Soon he met and studied with bonesetters of both British and Shoshone Indian traditions. He recognized both the efficacy of their methods and the lack of their anatomical knowledge. He renewed his studies of anatomy, sometimes grave-robbing the bodies of his recently dead patients to perform dissection. Still applied his anatomic knowledge to the methods of the bonesetters. In this way, he developed a very sophisticated and broadly applicable manual therapy. For a time he called himself “The Lightning Bonesetter,” then in 1874 began to call his work “Osteopathy.”
The term osteopathy is often taken at its surface meaning, referring to disorders of bones. Going back to its ancient Greek roots, however, osteopathy has another layer of meaning. Osteon was originally not just bone, but flesh in general. Pathos referred to the deep things in each of us, particularly emotion, which long to be expressed. Osteopathy is more precisely “deep meaning yearning to be expressed in flesh.”
For years Still traveled a circuit in rural Missouri. As word of his skill spread, patients came from far and wide to see him at his home in Kirksville, Missouri. Train schedules were expanded to carry the volume of patients who sought his healing.
Although many people asked Still to teach, he resisted for a long time, saying he did not know how. Still’s problem was his discovery of something beyond solutions to biomechanical problems. He had found a spiritual dimension in his work which he never did find a direct way to teach. When his ability to treat patients was greatly reduced by a hernia, he finally began to teach. His solution to the problem of how to teach the deeper part of his work was to teach anatomy and biomechanical examination in excruciating detail, knowing that such close attention to their patients would eventually lead a few of his students into the transcendent dimension of their hands-on experience.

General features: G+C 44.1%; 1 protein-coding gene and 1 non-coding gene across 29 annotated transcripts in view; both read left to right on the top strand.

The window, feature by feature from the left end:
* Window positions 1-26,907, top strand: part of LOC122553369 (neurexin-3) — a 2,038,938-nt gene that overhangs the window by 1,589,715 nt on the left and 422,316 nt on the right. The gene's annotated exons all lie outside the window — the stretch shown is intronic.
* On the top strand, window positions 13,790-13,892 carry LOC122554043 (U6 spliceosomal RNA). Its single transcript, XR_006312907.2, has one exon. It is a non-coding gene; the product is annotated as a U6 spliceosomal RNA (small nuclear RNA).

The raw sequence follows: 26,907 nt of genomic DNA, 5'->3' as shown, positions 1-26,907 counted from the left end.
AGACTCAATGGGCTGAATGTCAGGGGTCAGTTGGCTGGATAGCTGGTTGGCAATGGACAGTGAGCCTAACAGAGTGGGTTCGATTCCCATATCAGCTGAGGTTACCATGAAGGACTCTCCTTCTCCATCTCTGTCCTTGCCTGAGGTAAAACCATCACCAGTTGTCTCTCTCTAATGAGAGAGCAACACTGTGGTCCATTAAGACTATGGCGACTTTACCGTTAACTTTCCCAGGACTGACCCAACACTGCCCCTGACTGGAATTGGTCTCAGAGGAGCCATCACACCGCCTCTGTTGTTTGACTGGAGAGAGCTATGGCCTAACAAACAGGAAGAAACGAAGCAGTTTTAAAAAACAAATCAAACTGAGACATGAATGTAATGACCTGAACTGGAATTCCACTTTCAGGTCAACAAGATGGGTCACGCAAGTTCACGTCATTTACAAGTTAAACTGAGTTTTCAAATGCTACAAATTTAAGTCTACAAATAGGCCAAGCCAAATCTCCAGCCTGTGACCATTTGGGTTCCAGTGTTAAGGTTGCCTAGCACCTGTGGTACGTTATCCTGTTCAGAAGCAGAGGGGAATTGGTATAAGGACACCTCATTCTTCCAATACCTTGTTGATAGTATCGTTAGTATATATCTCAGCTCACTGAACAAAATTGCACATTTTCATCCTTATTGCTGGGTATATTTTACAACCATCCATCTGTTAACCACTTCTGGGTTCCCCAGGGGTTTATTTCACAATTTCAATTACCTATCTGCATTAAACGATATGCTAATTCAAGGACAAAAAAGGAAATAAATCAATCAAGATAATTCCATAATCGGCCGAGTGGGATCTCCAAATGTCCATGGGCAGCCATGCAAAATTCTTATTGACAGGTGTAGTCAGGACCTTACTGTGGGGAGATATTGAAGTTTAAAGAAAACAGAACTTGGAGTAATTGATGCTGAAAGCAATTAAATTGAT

Most of his students were able to do good physical work. A few in Still’s lineage have written of the greater dimension possible in masterful practice. Harold Magoun wrote on this subject in the first edition of his landmark book, Osteopathy in the Cranial Field. While many were eager to learn cranial mechanics, few at mid-20th Century were ready for Still’s spiritual dimension. Magoun’s book was soon revised to eliminate the non-physical and non-rational elements. Only recently has the first edition been reissued. Nicholas Handoll and Rollin Becker are two other osteopaths who have written of this greater dimension in manual practice.
We have little information about the forms of manipulation used by Still in his own practice. In the beginning Still taught only anatomy and the general principles of manipulation. He regularly told his students, “Our three subjects are Anatomy, Anatomy, and Anatomy.” Still wanted his students to create their own manipulative forms, even as he had. He believed detailed anatomy and the general principles of manipulation were sufficient for his students to create manipulative skills in this way. We know that Still’s own practice included medium- and low-velocity manipulation. It is interesting to note that there is no record of Still’s using high velocity manipulation.